This research will investigate the interaction of the agonist nicotine and the neurotropic rabies virus with the nicotinic acetylcholine receptor (AChR) subunit which contains a major cholinergic-binding site. Emphasis is placed on investigation of neuronal nicotinic AChRs which are not as well understood as the muscle type AChR. The agonist-binding site on the neuronal alpha- 4 subunit will be identified and the binding of [3H]nicotine and [3H]cytisine to synthetic peptides and fusion proteins of this region characterized. To study structure-function relationships, residues within the major agonist-binding site will then he substituted by oligonucleotide-directed mutagenesis with amino acids from alpha-1, alpha- 2, alpha-3, alpha-5, and alpha-7 subunits and effects on binding of nicotine, cytisine, alpha-bungarotoxin, and kappa-bungarotoxin measured. In this manner, the residues responsible for binding and the differential sensitivities of neuronal alpha-subunits to agonists and antagonists will be identified. Additional mutations will he performed to investigate the functional contributions of highly conserved Tyr-190 and Tyr-198. Amino acids labeled by nicotine and cytisine will he identified by sequence analysis. The effect of the mutations on conformation of the peptides will he determined by circular dichroism spectroscopy. Characterization of structure-function relationships of nicotine interaction with different receptor subtypes can identify potential targets for therapeutic intervention in addiction and in diseases such as Alzheimer's disease in which cholinergic function is disrupted. The interaction of rabies virus, a rhabdovirus whose glycoprotein bears a region with an amino acid sequence similarity to neurotoxins, with muscle and brain AChRs will he investigated. It will he determined whether the AChR is essential for rabies virus infection by testing whether transfection of a nonpermissive cell line with AChR subunit cDNAs confers susceptibility to infection. she binding site on the receptor will he localized by preparing deletion mutants of the AChR alpha1 subunit and testing their ability to serve as functional virus receptors. Studies will be undertaken to determine whether rabies virus utilizes central nicotinic AChRs as host cell receptors. Radioautographic localization of rabies virus binding sites in the brain will he compared with the patterns of expression of different nicotinic AChR alpha subunit subtypes. The effect of synthetic peptides and fusion proteins of the AChR on rabies virus infection of muscle and central neurons in primary culture will be tested. Identification of host cell receptors for viruses and characterization of the virus-binding site on the receptor allow design of antiviral agents that mimic the receptor and inhibit the attachment stage of the viral infectious cycle.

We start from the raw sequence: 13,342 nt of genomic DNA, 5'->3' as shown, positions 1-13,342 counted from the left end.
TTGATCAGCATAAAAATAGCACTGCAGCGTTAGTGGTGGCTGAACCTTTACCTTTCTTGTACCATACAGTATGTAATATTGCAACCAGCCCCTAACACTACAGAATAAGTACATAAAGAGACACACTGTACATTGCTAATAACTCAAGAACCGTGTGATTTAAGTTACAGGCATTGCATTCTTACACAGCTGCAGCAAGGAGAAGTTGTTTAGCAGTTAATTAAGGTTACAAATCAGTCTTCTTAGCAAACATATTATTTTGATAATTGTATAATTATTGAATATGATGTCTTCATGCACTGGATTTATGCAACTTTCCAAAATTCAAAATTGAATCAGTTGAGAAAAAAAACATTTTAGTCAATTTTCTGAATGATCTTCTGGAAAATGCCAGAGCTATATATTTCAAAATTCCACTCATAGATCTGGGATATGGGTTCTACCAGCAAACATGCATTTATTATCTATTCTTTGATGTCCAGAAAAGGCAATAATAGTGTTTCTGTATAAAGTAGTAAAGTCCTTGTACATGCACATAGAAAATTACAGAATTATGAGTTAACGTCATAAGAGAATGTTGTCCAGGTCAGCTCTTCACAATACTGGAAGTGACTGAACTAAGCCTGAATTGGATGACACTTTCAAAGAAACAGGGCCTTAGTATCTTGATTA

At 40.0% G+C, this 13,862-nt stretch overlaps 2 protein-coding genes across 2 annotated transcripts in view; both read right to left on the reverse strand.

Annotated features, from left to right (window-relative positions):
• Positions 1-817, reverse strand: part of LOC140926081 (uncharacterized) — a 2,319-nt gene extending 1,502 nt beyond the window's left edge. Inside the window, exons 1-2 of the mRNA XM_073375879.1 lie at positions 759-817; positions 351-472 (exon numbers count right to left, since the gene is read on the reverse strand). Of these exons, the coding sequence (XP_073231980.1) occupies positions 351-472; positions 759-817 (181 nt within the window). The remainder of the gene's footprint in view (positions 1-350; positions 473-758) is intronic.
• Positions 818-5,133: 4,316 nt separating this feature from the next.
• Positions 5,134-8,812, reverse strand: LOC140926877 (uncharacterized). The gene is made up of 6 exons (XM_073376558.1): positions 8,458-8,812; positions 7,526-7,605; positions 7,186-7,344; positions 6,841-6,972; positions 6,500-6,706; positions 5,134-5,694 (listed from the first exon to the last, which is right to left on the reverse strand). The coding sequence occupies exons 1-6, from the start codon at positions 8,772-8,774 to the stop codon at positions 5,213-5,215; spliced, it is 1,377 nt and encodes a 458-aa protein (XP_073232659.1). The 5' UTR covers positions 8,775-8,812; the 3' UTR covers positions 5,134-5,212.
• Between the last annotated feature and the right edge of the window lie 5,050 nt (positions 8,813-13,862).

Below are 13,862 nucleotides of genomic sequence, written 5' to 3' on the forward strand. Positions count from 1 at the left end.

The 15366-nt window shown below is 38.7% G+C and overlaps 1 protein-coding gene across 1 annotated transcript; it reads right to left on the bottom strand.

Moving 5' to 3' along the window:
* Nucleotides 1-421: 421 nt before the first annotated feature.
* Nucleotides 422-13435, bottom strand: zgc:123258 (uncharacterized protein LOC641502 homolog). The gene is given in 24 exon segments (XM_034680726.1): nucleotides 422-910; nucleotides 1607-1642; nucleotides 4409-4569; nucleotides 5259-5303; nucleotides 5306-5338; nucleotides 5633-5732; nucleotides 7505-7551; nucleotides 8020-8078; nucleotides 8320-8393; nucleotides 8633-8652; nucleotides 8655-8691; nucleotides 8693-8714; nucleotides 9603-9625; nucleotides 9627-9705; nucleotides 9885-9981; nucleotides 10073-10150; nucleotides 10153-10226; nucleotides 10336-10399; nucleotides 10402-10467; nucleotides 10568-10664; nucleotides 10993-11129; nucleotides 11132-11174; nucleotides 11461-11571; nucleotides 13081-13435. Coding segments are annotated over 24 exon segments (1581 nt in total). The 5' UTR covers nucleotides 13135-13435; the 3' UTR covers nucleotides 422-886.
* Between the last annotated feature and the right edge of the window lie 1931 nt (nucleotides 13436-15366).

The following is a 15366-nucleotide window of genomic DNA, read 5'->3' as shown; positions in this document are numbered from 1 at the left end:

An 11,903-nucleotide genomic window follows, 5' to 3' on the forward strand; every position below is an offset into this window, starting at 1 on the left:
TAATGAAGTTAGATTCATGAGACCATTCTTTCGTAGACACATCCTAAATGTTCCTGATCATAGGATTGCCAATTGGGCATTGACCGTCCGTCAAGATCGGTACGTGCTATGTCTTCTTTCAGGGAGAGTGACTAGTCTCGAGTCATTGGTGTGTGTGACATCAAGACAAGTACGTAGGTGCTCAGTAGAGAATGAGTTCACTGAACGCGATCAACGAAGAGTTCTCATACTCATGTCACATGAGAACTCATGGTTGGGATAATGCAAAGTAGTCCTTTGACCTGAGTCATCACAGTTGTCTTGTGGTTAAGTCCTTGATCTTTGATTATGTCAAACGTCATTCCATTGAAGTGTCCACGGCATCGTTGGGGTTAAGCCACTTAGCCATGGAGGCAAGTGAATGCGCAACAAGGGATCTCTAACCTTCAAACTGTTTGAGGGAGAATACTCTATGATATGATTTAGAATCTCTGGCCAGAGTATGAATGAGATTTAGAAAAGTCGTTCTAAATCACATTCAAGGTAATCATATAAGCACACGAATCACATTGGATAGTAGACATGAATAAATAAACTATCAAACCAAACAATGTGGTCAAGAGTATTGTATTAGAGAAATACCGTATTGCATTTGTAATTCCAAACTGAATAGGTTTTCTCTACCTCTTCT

National Institute of Health (NIH)
National Institute of Neurological Disorders and Stroke (NINDS)
Research Project (R01)
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Neurological Sciences Subcommittee 1 (NLS)
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Yale University
Anatomy/Cell Biology
Schools of Medicine
New Haven
United States
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